Names, numbers, colours, parentheses and qualifications extend out from one another in a calligrammatic fashion, until the strenuous evocation of the desire for precision overrides any imaginative realization of it: ‘the necessary sacrifice’ referred to above. Elsewhere, we get another exact(ing) description of a flower, which reveals another impetus to attentiveness in its challenge to the reader:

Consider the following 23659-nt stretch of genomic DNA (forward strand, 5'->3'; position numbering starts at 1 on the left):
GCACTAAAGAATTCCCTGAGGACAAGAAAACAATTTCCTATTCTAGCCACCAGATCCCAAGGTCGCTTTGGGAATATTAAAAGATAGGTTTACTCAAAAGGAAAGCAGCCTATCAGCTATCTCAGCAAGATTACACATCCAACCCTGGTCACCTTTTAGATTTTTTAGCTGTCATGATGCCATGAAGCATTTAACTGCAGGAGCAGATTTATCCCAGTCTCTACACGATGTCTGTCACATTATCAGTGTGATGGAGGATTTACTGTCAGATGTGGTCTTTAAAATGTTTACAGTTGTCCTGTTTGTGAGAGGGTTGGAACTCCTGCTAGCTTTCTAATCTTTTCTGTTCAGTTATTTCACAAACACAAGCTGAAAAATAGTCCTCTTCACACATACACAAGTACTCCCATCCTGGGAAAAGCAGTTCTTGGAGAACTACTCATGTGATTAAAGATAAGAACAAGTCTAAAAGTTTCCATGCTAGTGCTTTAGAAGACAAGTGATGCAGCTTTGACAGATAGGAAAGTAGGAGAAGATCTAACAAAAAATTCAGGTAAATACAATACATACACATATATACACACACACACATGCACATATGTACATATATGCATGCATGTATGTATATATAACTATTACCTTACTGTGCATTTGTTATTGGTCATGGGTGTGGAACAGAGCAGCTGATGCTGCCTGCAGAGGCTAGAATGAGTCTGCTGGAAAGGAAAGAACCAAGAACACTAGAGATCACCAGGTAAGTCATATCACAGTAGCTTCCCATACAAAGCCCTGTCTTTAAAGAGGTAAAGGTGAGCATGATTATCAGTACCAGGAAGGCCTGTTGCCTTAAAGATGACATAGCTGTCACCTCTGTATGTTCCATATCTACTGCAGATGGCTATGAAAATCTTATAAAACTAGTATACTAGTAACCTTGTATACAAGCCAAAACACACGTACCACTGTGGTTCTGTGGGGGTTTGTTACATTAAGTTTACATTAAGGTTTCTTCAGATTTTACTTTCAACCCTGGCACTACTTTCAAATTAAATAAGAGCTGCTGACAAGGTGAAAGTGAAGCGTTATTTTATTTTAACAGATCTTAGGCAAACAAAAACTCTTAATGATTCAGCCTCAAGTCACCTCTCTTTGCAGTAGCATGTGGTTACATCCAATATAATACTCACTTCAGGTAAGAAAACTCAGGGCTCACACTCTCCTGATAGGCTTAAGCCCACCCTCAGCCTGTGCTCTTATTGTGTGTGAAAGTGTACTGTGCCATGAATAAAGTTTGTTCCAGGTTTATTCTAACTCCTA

look, you
who might not believe this because
you are not seeing it with your own
eyes: look:
this light
is moving
across that flower on
my sill
at this exact
speed – right now – right here – now it’s gone
yet go back up
five lines it is
still there I can’t
go back, it’s gone
but you –

Here Graham’s appeal to our faith in the reality of the scene she is describing becomes analogous to our faith in the texts that inform us of the reality of – to take two recurring themes of hers – environmental destruction and distant historical events. By the time we have surmounted our hesitations,‘it is / still there I can’t / go back, it’s gone’.